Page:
UPDATE: 9:21 p.m. EST -- Donald Trump said he is going to ask law enforcement officials to arrest protesters at his rallies, the Associated Press reported. He said that fear of an “arrest mark” on people’s records might deter them from coming to the rallies.

UPDATE: 6:30 p.m. EST -- New video emerged Saturday evening from a Donald Trump event near Dayton, Ohio, on Saturday, in which a member of the crowd tried to rush the stage before being apprehended.

According to Reuters, Secret Service agents rushed to protect Trump during the disturbance, which came just one day after rowdy protests forced the cancellation of a Trump event in Chicago.

Four Secret Service agents surrounded Trump onstage in Ohio after the suspect apparently broke through a security barrier around the stage at Dayton International Airport, Reuters reported.

Agents then grabbed the man, dressed in a black T-shirt and jeans, and hauled him away. His motivation was not immediately clear, and Trump went on to finish his speech.

Original story:

As Republican presidential front-runner Donald Trump hops from city to city making campaign stops, violence has marred a number of his rallies. While law enforcement has often had to escort protesters out and even levy criminal charges in some cases, police departments said they have approached the rallies no differently than they would any other large-scale event — despite their contentious nature.

“How you handle people isn’t different, it’s just on a larger scale,” said Sean Swain, a spokesman for the Cumberland County Sheriff’s Office, which staffed a Trump rally in North Carolina where a protester was sucker-punched by a Trump supporter. “It doesn’t matter what the venue is; you want to get the parties separated, de-escalate the situation and let the show continue.”

Protesters have increasingly assembled at Trump's events and have been taunted or physically assaulted by the New York businessman’s supporters. Violence also sprung Friday in St. Louis, where numerous arrests took place, and a man was bloodied amid thousands of people who turned out to hear Trump speak. It was unclear how the man suffered his injuries, but Trump protesters could be seen taunting the mostly African-American protesters, creating an increasingly acrimonious atmosphere.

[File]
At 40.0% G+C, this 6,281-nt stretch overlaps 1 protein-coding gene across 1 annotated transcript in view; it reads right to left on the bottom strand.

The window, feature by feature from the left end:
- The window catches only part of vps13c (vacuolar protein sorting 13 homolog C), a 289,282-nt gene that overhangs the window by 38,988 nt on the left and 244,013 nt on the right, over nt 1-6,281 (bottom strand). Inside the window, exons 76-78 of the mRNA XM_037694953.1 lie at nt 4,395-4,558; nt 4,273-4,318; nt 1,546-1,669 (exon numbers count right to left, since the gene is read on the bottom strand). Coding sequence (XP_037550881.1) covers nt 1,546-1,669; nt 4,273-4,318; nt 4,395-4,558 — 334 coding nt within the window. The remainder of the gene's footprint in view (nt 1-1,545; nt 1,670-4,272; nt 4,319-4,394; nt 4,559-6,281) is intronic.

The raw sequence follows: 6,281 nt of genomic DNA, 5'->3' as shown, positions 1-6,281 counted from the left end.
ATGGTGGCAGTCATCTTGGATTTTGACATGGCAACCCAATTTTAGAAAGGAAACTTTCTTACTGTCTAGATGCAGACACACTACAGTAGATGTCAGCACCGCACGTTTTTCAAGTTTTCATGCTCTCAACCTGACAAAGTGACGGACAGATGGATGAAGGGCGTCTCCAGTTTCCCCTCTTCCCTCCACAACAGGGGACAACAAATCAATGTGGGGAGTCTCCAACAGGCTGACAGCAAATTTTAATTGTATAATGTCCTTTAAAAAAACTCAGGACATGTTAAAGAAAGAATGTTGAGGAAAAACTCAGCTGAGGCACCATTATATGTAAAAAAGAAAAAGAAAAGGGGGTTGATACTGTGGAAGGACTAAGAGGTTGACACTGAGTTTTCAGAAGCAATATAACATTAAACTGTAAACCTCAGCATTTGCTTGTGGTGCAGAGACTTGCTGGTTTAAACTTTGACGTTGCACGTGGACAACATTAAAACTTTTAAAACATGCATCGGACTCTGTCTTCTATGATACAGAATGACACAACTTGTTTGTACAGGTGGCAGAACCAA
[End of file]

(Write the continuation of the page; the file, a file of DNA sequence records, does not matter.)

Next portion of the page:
At a Las Vegas rally late last year, a group of Trump supporters screamed that someone should light a protester on fire, “kick his a--” and “shoot him,” while another person in the crowd shouted “sieg heil,” a Nazi salute.

In a separate instance Thursday, police were escorting one protester, Rakeem Jones, from a North Carolina rally when Jones was punched in the face by a man in the arena's stands. A number of police officers reacted by aggressively subduing Jones and did not immediately respond to the assailant. 

The Trump staff came to tell the officers that Jones was being disruptive and said they wanted him out. Swain said because nobody paid for a ticket to the event, anyone could be asked to leave at the behest of Trump’s staff.

The man who punched him, John McGraw, has since been charged with assault and disorderly conduct. “The next time we see him, we might have to kill him,” he was quoted as saying.

Confrontations have erupted at a number of other Trump events, including one in Louisville, Kentucky, at the beginning of March, where Trump supporters shoved, hit and cursed at an African-American protester. Louisville Police spokeswoman Alicia Smiley said they planned the event with Secret Service officials but added that police encountered nothing that they haven’t dealt with before.

“We have the Kentucky Derby every year,” Smiley said. “We were aware there was going to be a number of people, and we also were prepared for protesters; most of them were outside.”

Trump scheduled another campaign stop schedule in Chicago at the University of Illinois at Chicago Pavilion on Friday, but later postponed it, saying he didn't want to see people hurt. A Facebook group indicated a large student-led protest would take place at the event, which took place at a venue of 7,000 seats.

“The Chicago Police Department has extensive experience managing large-scale special events,” Chicago police said in a statement before the protest was canceled. “We have a working relationship with the Secret Service and are coordinating very closely with them, Chicago Fire and the university on everything from logistics to traffic to safety and security.”

Chicago police told ABC News they were not in contact with Trump's campaign regarding the cancellation and did not tell the campaign to postpone it. Protests broke out at Trump's Chicago rally before he even got to the event, which was staffed by about 300 officers, one of whom was hit on the head with a bottle, CNN reported. Trump supporters could be sign fistfighting with protesters

Two more Trump events Saturday have been planned in Ohio this weekend — one in Cleveland and one in Dayton, where a police spokesperson deferred comment on the setup to the Secret Service, which did not immediately return a request for comment.